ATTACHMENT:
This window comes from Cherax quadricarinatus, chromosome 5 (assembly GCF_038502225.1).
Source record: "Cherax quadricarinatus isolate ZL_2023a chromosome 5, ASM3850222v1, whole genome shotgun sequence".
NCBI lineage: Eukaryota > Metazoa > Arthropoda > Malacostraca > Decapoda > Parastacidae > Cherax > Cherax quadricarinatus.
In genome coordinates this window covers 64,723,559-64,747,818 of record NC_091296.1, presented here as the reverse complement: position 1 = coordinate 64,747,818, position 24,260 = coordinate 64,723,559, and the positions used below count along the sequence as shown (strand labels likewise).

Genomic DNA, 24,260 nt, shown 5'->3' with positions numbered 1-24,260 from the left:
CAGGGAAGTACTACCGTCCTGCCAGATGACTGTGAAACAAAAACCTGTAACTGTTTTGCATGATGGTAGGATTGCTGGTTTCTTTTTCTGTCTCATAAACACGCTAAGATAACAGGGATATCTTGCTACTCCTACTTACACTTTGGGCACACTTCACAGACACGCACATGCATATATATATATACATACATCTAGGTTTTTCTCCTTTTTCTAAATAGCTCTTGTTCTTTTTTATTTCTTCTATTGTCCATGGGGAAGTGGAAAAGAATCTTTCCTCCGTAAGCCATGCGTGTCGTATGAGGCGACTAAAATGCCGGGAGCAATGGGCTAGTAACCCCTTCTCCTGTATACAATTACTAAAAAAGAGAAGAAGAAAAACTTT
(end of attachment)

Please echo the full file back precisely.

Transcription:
This window comes from Cherax quadricarinatus, chromosome 5 (assembly GCF_038502225.1).
Source record: "Cherax quadricarinatus isolate ZL_2023a chromosome 5, ASM3850222v1, whole genome shotgun sequence".
NCBI lineage: Eukaryota > Metazoa > Arthropoda > Malacostraca > Decapoda > Parastacidae > Cherax > Cherax quadricarinatus.
In genome coordinates this window covers 64,723,559-64,747,818 of record NC_091296.1, presented here as the reverse complement: position 1 = coordinate 64,747,818, position 24,260 = coordinate 64,723,559, and the positions used below count along the sequence as shown (strand labels likewise).

Genomic DNA, 24,260 nt, shown 5'->3' with positions numbered 1-24,260 from the left:
CAGGGAAGTACTACCGTCCTGCCAGATGACTGTGAAACAAAAACCTGTAACTGTTTTGCATGATGGTAGGATTGCTGGTTTCTTTTTCTGTCTCATAAACACGCTAAGATAACAGGGATATCTTGCTACTCCTACTTACACTTTGGGCACACTTCACAGACACGCACATGCATATATATATATACATACATCTAGGTTTTTCTCCTTTTTCTAAATAGCTCTTGTTCTTTTTTATTTCTTCTATTGTCCATGGGGAAGTGGAAAAGAATCTTTCCTCCGTAAGCCATGCGTGTCGTATGAGGCGACTAAAATGCCGGGAGCAATGGGCTAGTAACCCCTTCTCCTGTATACAATTACTAAAAAAGAGAAGAAGAAAAACTTT